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Grandfather Mountain will hold first synchronous-firefly viewings

Grandfather Mountain fireflies
Jim Magruder
/
Grandfather Mountain Stewardship Foundation
Three nighttime viewing events known as "Grandfather Glows: Bioluminescent Evenings on Grandfather Mountain" will take place this summer.

Grandfather Mountain will soon be the spot for a rare nighttime light show created by Mother Nature. For the first time, public viewing events for synchronous fireflies will take place this summer.

Grandfather Mountain will open for two nights in late June and one in early July. It’s the mating season for synchronous fireflies. They can flash in unison, and their light patterns will illuminate the sky. This species of insect is found in the Appalachian Mountain chain, but they aren’t often found in large numbers.

Synchronous fireflies were officially confirmed on Grandfather Mountain in 2019.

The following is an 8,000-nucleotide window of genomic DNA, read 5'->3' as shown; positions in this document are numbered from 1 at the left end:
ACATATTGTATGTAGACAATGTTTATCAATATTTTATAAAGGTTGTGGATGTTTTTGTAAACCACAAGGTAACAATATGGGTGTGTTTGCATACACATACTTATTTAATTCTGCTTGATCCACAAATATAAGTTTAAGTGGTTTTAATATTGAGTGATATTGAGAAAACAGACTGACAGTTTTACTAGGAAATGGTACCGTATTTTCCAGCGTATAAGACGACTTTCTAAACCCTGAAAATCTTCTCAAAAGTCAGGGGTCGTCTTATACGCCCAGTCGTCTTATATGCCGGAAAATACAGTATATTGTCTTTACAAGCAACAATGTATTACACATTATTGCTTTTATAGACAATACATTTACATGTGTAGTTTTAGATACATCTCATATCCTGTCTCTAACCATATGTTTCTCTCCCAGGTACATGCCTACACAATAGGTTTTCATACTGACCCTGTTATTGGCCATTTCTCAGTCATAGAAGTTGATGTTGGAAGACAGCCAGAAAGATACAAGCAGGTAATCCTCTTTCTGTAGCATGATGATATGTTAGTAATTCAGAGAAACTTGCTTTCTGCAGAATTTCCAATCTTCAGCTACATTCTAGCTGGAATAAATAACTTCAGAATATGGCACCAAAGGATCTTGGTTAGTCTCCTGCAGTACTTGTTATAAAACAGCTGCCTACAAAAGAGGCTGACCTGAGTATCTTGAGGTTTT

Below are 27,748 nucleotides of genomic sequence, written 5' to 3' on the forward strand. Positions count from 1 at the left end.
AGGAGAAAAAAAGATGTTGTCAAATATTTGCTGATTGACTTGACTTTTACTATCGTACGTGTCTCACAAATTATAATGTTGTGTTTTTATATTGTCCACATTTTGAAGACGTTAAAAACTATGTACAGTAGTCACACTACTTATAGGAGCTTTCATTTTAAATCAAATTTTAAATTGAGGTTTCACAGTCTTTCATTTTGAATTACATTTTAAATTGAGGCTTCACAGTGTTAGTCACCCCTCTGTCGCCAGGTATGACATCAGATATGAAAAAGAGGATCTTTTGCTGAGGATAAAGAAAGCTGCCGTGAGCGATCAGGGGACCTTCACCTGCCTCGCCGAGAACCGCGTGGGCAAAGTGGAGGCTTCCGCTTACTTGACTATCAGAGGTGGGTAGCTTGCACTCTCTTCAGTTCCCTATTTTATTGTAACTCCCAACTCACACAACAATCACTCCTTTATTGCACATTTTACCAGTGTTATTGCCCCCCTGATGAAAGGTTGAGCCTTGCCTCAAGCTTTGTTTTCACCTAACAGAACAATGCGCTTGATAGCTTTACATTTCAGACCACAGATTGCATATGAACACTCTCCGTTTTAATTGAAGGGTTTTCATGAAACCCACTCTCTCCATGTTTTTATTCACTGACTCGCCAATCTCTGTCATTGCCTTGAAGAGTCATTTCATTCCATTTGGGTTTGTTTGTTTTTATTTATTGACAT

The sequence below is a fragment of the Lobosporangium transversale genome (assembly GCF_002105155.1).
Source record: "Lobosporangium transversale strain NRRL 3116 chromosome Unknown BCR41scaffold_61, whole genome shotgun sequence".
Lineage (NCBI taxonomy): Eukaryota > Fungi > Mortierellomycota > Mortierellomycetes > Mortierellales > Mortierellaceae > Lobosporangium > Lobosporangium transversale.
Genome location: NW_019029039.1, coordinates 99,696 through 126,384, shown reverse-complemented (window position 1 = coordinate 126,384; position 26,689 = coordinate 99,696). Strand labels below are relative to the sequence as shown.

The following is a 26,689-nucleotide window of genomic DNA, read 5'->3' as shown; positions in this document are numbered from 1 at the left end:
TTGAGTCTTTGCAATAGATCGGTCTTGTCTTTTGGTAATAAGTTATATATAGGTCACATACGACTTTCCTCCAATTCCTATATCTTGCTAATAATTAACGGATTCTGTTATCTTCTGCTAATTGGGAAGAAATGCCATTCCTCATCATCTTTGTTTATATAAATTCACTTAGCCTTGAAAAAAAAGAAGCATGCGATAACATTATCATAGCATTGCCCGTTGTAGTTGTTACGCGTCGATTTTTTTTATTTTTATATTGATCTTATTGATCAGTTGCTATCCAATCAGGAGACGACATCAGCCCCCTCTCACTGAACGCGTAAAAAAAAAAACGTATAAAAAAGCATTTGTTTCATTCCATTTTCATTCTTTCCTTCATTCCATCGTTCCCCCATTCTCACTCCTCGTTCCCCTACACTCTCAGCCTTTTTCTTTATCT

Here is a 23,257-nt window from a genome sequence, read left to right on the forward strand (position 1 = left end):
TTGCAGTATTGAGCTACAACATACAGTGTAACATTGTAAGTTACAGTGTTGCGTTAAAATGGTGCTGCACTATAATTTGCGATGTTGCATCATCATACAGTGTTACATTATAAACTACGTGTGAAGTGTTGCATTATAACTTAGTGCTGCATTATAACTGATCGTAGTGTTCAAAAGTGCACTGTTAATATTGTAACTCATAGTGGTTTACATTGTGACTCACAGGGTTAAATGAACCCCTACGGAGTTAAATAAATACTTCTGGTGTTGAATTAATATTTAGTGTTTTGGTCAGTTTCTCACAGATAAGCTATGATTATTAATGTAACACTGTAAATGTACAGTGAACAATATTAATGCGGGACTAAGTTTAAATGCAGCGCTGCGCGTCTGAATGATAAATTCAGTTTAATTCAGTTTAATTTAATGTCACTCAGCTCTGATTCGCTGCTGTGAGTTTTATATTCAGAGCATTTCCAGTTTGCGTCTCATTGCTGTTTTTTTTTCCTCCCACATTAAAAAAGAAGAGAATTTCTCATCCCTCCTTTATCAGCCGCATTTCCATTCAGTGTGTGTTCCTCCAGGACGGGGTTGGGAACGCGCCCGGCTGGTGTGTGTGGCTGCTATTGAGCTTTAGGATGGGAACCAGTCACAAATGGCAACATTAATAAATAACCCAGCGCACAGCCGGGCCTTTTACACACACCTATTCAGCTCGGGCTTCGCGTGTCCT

Since then, scientists and researchers have been studying them and looking for ways to protect these insects. The public viewing events will be limited capacity, 200 per night. Tickets will go on sale later this month.

John Caveny, with the Grandfather Mountain Stewardship Foundation, says it’s an experience that’s hard to forget.

“During the peak of the synchrony activity, there could be thousands of these fireflies flying around at one time," says Caveny. "So it will be a flash and then the flash kind of lights up in a line all the way around you and it kind of gives the sense that the forest is pulsating.”

Caveny says so far, they’ve been able to document ten different species of fireflies at Grandfather Mountain.

The nighttime viewings will also feature other illuminating insects including a species of glowworm that emits a pure blue light.

Keri Brown is a reporter and host at WFDD. She comes to the Triad from West Virginia Public Broadcasting, where she served as the Chief Bureau Reporter for the Northern Panhandle. Prior to her time at West Virginia Public Broadcasting, Keri was the head assignment editor at WTRF-TV in Wheeling and a field producer and assignment manager at WPGH Fox 53 in Pittsburgh. She is a graduate of Ohio University.
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